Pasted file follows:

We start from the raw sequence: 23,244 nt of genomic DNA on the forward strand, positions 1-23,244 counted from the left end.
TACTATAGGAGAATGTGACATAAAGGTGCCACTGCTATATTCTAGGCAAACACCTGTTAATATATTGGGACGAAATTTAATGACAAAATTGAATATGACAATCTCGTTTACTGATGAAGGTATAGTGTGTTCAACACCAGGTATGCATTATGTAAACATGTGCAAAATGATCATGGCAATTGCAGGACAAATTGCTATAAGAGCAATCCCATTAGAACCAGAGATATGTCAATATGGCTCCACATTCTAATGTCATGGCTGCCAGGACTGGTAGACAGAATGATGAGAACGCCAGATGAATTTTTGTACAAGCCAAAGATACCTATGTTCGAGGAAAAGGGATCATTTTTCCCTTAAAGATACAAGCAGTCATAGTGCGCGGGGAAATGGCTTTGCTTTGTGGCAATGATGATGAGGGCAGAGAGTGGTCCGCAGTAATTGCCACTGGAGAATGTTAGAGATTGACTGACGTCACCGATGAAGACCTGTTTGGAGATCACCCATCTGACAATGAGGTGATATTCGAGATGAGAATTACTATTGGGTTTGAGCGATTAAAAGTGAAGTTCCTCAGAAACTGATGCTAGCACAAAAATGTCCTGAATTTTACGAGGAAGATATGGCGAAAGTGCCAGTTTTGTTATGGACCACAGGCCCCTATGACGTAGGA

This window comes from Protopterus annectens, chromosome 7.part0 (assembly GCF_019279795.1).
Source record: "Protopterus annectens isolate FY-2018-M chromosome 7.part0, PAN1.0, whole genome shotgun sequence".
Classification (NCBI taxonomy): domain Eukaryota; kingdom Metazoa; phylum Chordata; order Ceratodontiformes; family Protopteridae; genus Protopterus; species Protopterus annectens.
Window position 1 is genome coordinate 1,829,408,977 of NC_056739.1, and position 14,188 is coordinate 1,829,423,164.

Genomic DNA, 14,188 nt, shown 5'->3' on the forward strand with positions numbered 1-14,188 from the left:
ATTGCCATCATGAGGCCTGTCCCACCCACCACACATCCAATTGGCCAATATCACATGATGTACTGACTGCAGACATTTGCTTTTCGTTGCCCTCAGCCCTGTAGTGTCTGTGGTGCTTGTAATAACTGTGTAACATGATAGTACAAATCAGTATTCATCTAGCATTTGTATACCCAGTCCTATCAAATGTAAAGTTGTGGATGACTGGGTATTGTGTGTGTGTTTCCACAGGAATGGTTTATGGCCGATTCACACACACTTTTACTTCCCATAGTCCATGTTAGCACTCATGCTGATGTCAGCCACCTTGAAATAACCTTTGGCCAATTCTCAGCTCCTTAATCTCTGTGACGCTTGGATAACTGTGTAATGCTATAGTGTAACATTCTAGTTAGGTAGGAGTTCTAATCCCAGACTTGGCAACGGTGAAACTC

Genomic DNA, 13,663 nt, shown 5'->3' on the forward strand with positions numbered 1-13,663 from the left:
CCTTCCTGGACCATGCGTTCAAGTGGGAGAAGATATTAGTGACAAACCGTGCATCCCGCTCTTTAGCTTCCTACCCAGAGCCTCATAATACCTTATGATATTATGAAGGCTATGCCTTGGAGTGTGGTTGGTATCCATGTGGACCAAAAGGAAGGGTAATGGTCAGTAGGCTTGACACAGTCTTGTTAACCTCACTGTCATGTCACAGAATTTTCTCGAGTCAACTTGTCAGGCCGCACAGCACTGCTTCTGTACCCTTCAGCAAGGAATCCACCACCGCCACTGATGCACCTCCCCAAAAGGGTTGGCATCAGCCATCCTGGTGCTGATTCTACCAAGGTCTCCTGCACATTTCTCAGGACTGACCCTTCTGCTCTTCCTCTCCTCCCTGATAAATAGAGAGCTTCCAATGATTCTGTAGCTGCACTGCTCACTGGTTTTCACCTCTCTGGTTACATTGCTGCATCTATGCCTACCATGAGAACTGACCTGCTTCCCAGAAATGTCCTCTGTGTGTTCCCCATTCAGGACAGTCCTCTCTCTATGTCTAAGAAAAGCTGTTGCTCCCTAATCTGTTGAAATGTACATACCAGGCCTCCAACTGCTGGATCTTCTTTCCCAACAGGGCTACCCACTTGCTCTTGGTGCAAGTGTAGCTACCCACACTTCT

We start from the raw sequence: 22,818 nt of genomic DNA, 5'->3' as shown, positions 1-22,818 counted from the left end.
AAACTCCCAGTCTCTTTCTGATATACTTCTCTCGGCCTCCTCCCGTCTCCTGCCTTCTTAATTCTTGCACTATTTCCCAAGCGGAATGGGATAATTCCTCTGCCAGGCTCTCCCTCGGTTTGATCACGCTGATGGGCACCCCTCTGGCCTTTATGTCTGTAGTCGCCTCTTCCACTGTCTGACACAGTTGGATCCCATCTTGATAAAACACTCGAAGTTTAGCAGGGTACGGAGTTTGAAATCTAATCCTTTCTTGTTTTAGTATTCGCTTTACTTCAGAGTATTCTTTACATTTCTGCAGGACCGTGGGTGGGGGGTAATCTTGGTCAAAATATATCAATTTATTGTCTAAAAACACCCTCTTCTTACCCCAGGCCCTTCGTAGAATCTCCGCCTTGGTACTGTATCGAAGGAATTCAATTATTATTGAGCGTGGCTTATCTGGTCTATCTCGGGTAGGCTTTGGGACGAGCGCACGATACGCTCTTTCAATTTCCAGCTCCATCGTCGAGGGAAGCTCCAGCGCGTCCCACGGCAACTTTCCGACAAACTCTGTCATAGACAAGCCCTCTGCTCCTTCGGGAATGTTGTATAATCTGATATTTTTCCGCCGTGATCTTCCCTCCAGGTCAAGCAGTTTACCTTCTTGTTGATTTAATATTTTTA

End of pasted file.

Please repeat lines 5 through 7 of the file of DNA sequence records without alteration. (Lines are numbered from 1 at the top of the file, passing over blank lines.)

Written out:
Classification (NCBI taxonomy): domain Eukaryota; kingdom Metazoa; phylum Chordata; order Ceratodontiformes; family Protopteridae; genus Protopterus; species Protopterus annectens.
Window position 1 is genome coordinate 1,829,408,977 of NC_056739.1, and position 14,188 is coordinate 1,829,423,164.

Genomic DNA, 14,188 nt, shown 5'->3' on the forward strand with positions numbered 1-14,188 from the left: